The 2007—2014 Mustang GT500 is already a collectible
The Ford Mustang has a rich heritage from which to draw, filled with performance variants aimed at both road courses and the dragstrip. In 2007, Ford’s SVT team dusted off the iconic GT500 moniker, last used in 1970, for its most powerful production pony yet.
The big news for the 2007 GT500 was its 5.4-liter iron-block V-8 that produced 500 horsepower at 6000 rpm thanks to a supercharger and charge cooler. The tall-deck 5.4-liter had been used in the U.S. in trucks and SUVs since 1997, but only made it to two previous car applications—a naturally aspirated 385-horsepower version found in the Cobra R in 2000, and the supercharged, 550-horsepower, aluminum-block version from the 2004—2006 Ford GT.
Contemporary reviews of the GT500 praised its brute power and improved handling, but 500 horsepower wasn’t enough for Ford. The limited-production GT500KR of 2008 and 2009 brought the iron-block 5.4-liter’s output up to 540 horsepower, the same as the standard GT500 for 2010, which also got a thorough redesign along with the rest of the Mustang lineup. For 2011 and 2012, the 5.4-liter produced 550 horsepower and received a new aluminum block, matching the mid-engine GT’s power output and surpassing the GT’s torque figure with 510 lb-ft of its own.
For most of its life, the GT500 had no real competition, but soon after the Camaro returned to the market, Chevrolet added the 580-horsepower ZL1 to the mix. Just when it seemed that the 5.4-liter was tapped out and Ford would have a hard time upping the ante, SVT engineers went all-in with the 5.8-liter Trinity V-8. With more than an eighth of an inch added to is bore, the Trinity V-8 stretched the displacement of Ford’s Modular V-8 to its limit. The bores were so large, cast-in iron liners were a no-go. Instead, iron plasma was sprayed into the aluminum block to form the bores. The cylinder heads received improved cooling, but were otherwise almost identical to the 5.4-liter heads. New camshafts and extra boost from the supercharger, working with the added displacement and increased flow of larger bores, combined to produce a staggering 662 horsepower! It made the GT500 the most powerful pony car yet—a short-lived title, as the 707-horsepower Hellcat debuted in 2015.
Those later-production GT500s were blisteringly fast and they brought a racecar-like firm suspension to the street—not something for the faint of heart. Unlike the ZL1 with its magnetic suspension, the GT500 didn’t offer up many compromises to comfort. It was just what enthusiasts wanted at the time, and apparently they still want it.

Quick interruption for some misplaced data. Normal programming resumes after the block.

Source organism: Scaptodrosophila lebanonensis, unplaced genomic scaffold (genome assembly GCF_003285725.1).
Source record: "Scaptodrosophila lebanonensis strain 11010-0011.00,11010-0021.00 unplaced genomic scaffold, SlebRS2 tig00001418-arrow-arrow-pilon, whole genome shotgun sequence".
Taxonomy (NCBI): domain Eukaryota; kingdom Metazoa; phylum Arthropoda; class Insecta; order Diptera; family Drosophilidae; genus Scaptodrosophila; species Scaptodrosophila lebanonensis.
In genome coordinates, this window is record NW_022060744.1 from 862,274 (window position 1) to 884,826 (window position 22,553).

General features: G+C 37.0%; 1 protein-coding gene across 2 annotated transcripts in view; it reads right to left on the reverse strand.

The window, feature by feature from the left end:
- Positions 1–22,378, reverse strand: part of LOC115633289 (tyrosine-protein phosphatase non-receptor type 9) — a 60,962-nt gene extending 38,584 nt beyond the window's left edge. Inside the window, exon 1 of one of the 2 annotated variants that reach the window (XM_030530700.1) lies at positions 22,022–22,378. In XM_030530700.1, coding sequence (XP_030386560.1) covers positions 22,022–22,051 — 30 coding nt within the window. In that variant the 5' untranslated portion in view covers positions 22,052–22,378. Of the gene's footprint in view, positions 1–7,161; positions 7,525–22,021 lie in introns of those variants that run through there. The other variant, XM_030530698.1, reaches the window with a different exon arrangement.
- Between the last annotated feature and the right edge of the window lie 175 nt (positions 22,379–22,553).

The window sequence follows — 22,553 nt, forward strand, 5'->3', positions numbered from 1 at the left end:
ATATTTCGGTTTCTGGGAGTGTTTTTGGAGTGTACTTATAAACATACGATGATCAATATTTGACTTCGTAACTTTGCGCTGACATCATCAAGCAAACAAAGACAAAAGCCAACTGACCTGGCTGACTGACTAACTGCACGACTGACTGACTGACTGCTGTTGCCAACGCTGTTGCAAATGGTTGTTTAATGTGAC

Our valuation specialists go through a lot of collector car data, and the fifth-gen Mustang GT500 shows some of the most consistent buyer interest, with an adjusted Hagerty Vehicle Rating between 71 and 75 over the last five months.
[Editor’s Note: The Hagerty Vehicle Rating takes auction and private sales results, insurance quoting activity, and the number of new policies purchased into consideration, to sort hundreds of car models and compare them to the collector car market as a whole. Our valuation team then assigns a score from 1-to-100, with a 50 denoting a car that’s perfectly following the overall market trend. Popular cars that are gaining interest and value will score higher, those with flagging interest or sale prices score lower. A vehicle’s position on the list isn’t always a sign of future collectability, it’s more of a pulse of the current market.]
With that caveat, the solid market performance of the GT500 over the past several months has helped prove that it’s not a fad car that sees a sudden gain and then falls off. As valuation specialist James Hewitt said, “The GT500 has one of the most consistent HVR scores I have seen, especially during a time of a fluctuating market, and this tells me the interest is strong but not excessive and can be maintained over time—the sign of a car that is here to stay.”
As expected, the market favors the newer, more powerful cars, with the least expensive being the 2007-2009 coupes with an average #3 (Good) value of $25,000 while the Super Snake convertibles—special editions from Shelby with 850 and 1000-horsepower engine packages available—are the most expensive at $79,000 for the same #3 condition. On average, a convertible is worth 20 percent more than a coupe, and there’s no added value in a manual, as it was the only transmission available.
For less than the price of a new, more refined Mustang GT, the fifth-generation GT500 offers a more raw experience, one heck of a transmission (the Tremec TR6060), and one of the greatest names in Mustang history. You could do a whole lot worse.